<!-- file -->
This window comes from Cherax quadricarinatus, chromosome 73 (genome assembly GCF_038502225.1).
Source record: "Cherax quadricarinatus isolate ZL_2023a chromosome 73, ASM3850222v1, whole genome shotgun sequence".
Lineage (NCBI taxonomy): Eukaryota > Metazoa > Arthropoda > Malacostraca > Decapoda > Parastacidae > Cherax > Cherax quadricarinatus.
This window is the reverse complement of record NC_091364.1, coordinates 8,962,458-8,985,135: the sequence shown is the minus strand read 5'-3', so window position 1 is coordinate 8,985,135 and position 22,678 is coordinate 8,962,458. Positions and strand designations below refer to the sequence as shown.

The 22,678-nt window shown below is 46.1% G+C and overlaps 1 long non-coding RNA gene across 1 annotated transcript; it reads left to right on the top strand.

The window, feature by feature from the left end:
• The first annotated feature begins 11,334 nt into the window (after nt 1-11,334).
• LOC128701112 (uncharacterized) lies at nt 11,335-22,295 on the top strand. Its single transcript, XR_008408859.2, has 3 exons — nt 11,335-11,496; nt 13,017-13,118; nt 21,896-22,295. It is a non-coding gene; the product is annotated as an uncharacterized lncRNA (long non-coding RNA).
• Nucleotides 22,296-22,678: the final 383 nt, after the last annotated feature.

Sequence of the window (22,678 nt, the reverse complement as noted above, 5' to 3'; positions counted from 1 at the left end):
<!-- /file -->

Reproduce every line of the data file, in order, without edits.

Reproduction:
This window comes from Cherax quadricarinatus, chromosome 73 (genome assembly GCF_038502225.1).
Source record: "Cherax quadricarinatus isolate ZL_2023a chromosome 73, ASM3850222v1, whole genome shotgun sequence".
Lineage (NCBI taxonomy): Eukaryota > Metazoa > Arthropoda > Malacostraca > Decapoda > Parastacidae > Cherax > Cherax quadricarinatus.
This window is the reverse complement of record NC_091364.1, coordinates 8,962,458-8,985,135: the sequence shown is the minus strand read 5'-3', so window position 1 is coordinate 8,985,135 and position 22,678 is coordinate 8,962,458. Positions and strand designations below refer to the sequence as shown.

The 22,678-nt window shown below is 46.1% G+C and overlaps 1 long non-coding RNA gene across 1 annotated transcript; it reads left to right on the top strand.

The window, feature by feature from the left end:
• The first annotated feature begins 11,334 nt into the window (after nt 1-11,334).
• LOC128701112 (uncharacterized) lies at nt 11,335-22,295 on the top strand. Its single transcript, XR_008408859.2, has 3 exons — nt 11,335-11,496; nt 13,017-13,118; nt 21,896-22,295. It is a non-coding gene; the product is annotated as an uncharacterized lncRNA (long non-coding RNA).
• Nucleotides 22,296-22,678: the final 383 nt, after the last annotated feature.

Sequence of the window (22,678 nt, the reverse complement as noted above, 5' to 3'; positions counted from 1 at the left end):